photo: Sheldon Noland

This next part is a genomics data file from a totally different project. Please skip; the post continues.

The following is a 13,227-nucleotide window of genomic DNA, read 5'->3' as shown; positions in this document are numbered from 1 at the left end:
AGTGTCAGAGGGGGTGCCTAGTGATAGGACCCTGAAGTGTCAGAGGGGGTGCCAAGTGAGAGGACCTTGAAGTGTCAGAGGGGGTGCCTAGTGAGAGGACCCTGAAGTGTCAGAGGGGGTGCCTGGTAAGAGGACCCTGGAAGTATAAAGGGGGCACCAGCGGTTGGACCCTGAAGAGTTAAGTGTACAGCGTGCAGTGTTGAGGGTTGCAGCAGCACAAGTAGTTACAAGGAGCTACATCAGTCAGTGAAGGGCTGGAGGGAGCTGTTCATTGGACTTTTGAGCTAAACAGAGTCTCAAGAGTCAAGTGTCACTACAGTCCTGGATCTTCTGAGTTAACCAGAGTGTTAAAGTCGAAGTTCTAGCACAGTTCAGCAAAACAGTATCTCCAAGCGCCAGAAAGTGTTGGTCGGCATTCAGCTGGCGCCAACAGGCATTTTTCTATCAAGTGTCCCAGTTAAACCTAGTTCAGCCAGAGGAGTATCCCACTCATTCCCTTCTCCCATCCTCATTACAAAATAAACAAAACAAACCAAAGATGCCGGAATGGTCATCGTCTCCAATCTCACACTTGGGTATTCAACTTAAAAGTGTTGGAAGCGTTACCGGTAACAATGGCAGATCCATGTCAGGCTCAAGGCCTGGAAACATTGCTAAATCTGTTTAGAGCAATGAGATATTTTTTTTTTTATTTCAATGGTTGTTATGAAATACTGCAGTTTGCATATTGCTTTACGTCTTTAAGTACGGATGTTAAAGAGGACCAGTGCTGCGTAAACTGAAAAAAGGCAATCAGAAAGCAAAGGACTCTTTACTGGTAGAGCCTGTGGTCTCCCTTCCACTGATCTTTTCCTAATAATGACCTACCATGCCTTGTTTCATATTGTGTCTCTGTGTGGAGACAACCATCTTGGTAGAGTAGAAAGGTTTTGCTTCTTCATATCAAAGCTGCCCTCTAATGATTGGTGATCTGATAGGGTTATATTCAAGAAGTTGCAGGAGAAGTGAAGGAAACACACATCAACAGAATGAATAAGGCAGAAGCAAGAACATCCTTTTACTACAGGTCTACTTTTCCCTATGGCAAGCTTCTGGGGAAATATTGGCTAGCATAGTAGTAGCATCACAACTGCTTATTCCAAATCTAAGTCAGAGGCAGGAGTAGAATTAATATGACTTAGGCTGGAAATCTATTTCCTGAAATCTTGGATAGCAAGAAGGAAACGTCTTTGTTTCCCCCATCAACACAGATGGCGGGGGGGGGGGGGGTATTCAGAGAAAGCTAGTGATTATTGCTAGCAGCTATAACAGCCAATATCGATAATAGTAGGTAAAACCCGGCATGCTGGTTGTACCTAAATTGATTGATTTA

I'm more than a little disappointed that this rave-reviewed documentary musical left me exhausted and underwhelmed: even at an intermissionless seventy five minutes it felt woefully overextended. Six members of the downtown troupe The Civilians, clad in nearly uniform grey suits, deliver a collage of songs, comic bits and dramatic monologues all based on interviews with New Yorkers who've lost something. The show has some strong, isolated moments (a funny monologue about disposeaphobics, delivered by Jennifer R. Morris, was my favorite bit, and Michael Friedman's songs, which come in a variety of genre flavors, are often engaging) but they don't add up to much because the evening hasn't been organized into something cohesive and it hasn't been shaped to have momentum. It's scattershot and muddled, as meandering at the end as it is at the start. A vignette about the loss of a black Gucci pump might be tossed between one about lost virginity, and one about the lost continent of Atlantis: the theme of "missing" is too widely applied and the episodes pile up in an everything but the kitchen sink clutter. The show had already, um, lost me by the time it tried to sweep everything together with an eleventh hour attempt at profundity.